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Marriage Makeover: Can Our Marriage Survive Infertility?

"WE CAN'T EVEN TALK ABOUT OUR FEELINGS." continued...

STEVE: "Of course I wanted it to happen just as much as Monica, and I was very disappointed when it didn't. And then I got kind of callous to it when we went through it a couple of times. I felt like, Why would it work this time when it didn't work the last time and was never explained to us? I was scared to say that to Monica because I didn't want to hurt her feelings or stress her out any more than she already was."

MONICA: "That's where the communication could have actually helped. Even if he had said, 'Monica, you look stressed — is there something I can do?' it would've consoled me. I see where he's coming from, but I want him to be that person that I can just fall into and be comforted and not have to ask for it."

STEVE: "I would do anything for Monica to help or comfort her. But when I don't know what she wants or needs, I don't mind her telling me, although she would rather not have to. It works both ways."

Monica and Steve Walking, Holding Hands

EXPERT ADVICE: The communication breakdown that the Kleins describe is extremely common for couples that experience infertility. "Monica and Steve assumed they were going to have children, and when it didn't happen, they wanted to understand why," says Waichler. "They both have really intense feelings of anger, guilt, failure, and blame, and it's become too painful for them to talk about." Gender difference throws up another communication roadblock: "Men tend to keep their emotions in check, which Steve did, because they don't want to put any additional stress on the woman who's actually going through the treatment," she says.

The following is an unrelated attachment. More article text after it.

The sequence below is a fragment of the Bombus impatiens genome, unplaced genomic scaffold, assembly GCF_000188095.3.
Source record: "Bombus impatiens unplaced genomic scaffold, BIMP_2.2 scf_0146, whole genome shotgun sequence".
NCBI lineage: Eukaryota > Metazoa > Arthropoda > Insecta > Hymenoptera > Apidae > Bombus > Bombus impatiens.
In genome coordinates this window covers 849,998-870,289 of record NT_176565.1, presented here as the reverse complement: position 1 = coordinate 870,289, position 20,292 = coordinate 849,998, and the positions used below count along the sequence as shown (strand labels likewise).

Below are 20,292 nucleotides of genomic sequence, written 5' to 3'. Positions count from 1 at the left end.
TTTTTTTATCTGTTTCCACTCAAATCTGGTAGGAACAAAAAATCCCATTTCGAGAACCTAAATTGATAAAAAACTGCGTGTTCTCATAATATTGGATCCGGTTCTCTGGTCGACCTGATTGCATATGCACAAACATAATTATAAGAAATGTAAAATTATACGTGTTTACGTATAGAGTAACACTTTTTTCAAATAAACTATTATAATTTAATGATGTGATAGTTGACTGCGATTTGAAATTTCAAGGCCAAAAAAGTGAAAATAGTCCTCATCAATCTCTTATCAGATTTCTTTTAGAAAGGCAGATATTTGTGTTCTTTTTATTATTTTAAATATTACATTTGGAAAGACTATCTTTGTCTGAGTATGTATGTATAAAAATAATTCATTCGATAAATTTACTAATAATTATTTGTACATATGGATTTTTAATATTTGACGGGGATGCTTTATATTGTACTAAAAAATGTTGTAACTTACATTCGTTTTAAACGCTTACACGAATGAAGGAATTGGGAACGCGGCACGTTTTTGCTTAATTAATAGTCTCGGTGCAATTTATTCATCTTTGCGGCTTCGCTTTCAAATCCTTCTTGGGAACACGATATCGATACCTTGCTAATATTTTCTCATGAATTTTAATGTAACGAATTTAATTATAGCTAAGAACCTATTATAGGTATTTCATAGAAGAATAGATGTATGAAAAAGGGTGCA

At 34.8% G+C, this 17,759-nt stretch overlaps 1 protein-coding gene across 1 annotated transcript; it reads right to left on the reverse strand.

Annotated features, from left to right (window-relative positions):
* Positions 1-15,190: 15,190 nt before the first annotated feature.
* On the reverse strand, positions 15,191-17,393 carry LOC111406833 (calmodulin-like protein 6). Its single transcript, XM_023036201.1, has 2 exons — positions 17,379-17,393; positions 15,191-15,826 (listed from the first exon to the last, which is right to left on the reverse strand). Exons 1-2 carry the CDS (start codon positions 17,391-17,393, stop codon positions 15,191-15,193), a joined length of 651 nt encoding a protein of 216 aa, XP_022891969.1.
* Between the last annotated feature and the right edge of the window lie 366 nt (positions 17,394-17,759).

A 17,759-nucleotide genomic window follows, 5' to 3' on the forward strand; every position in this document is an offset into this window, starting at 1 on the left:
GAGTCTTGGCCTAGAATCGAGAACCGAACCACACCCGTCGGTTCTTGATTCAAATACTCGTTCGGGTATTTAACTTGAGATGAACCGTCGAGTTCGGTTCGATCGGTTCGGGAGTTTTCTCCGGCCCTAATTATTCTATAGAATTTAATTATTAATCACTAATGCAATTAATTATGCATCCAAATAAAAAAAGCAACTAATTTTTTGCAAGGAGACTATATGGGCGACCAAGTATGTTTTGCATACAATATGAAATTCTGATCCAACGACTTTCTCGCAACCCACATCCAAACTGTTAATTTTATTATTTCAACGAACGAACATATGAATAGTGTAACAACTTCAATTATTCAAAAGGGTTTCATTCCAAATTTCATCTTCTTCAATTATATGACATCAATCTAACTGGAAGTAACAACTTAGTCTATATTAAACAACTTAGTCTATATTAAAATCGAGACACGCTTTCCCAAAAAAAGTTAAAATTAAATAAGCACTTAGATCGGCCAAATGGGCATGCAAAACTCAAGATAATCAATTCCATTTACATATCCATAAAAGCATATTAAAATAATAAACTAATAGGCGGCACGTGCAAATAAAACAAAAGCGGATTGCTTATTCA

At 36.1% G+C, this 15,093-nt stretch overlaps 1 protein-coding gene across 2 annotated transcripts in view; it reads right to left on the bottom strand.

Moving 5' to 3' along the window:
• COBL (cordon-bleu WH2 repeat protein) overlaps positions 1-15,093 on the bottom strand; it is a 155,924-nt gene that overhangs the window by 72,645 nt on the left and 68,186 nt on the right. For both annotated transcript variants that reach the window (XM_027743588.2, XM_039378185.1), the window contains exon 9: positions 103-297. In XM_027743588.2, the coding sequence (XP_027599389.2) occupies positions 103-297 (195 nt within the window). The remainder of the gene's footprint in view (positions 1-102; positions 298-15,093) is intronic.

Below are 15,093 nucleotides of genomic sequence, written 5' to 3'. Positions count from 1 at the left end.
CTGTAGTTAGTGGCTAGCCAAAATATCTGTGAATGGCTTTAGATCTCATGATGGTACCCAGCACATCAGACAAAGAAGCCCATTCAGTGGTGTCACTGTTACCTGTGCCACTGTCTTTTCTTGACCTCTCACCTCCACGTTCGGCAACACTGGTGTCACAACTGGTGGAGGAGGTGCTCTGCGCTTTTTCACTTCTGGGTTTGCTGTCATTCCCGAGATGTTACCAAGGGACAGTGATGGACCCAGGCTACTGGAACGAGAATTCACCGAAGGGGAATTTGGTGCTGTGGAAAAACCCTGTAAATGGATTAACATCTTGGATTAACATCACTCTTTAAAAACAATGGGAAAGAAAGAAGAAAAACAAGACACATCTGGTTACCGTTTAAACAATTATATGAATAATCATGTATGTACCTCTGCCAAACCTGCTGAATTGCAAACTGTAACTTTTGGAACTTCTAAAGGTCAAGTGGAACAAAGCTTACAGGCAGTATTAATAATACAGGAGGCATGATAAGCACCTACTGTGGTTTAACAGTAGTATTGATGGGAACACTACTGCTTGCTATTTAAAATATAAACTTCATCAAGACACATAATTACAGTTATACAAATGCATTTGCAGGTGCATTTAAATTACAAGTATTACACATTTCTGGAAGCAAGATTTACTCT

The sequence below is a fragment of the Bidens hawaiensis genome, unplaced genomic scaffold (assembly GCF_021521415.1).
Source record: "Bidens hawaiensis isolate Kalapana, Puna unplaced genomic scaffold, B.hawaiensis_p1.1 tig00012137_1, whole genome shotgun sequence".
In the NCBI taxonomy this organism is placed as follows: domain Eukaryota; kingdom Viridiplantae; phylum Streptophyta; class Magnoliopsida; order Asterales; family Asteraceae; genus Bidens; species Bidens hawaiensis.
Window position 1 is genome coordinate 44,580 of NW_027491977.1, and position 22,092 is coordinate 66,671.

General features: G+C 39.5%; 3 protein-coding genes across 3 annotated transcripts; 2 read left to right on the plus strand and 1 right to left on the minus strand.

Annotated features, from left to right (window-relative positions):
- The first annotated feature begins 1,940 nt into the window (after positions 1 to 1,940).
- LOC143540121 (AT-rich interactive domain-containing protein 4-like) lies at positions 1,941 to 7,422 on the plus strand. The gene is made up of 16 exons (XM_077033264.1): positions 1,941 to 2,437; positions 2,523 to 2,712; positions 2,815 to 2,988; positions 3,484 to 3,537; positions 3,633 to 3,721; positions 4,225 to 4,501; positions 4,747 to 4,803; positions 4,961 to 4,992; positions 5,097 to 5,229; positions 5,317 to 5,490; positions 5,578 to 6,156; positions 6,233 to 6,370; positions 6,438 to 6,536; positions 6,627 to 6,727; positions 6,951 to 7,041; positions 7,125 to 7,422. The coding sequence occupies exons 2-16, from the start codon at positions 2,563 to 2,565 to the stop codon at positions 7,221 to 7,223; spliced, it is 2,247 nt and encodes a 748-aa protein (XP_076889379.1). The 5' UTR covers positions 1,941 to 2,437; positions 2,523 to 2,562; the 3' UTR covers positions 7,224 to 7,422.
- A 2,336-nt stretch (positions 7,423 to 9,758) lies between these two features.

Waichler suggests that Monica and Steve each write down three ways that the infertility has impacted them and pick a set time each week to talk about what they've written. "Writing is a safe way to express your feelings," she explains. "You can get everything out there, uncensored." Not only will this get the Kleins talking again, but it will also help each of them understand what the other went through. "When you can't talk about the infertility, you tend to make assumptions about how your partner is feeling," says Waichler. "And if those assumptions are wrong, then they can actually drive you further apart."

The couple should also consider seeking out a group therapy session to hear other couples talk about what they've gone through. "Sometimes it's helpful to be able to ask someone else, 'Did you feel this?'" says Waichler. Steve and Monica can start by contacting their local chapter of Resolve: The National Infertility Association — its Website, resolve.org, has a nationwide list of resources.

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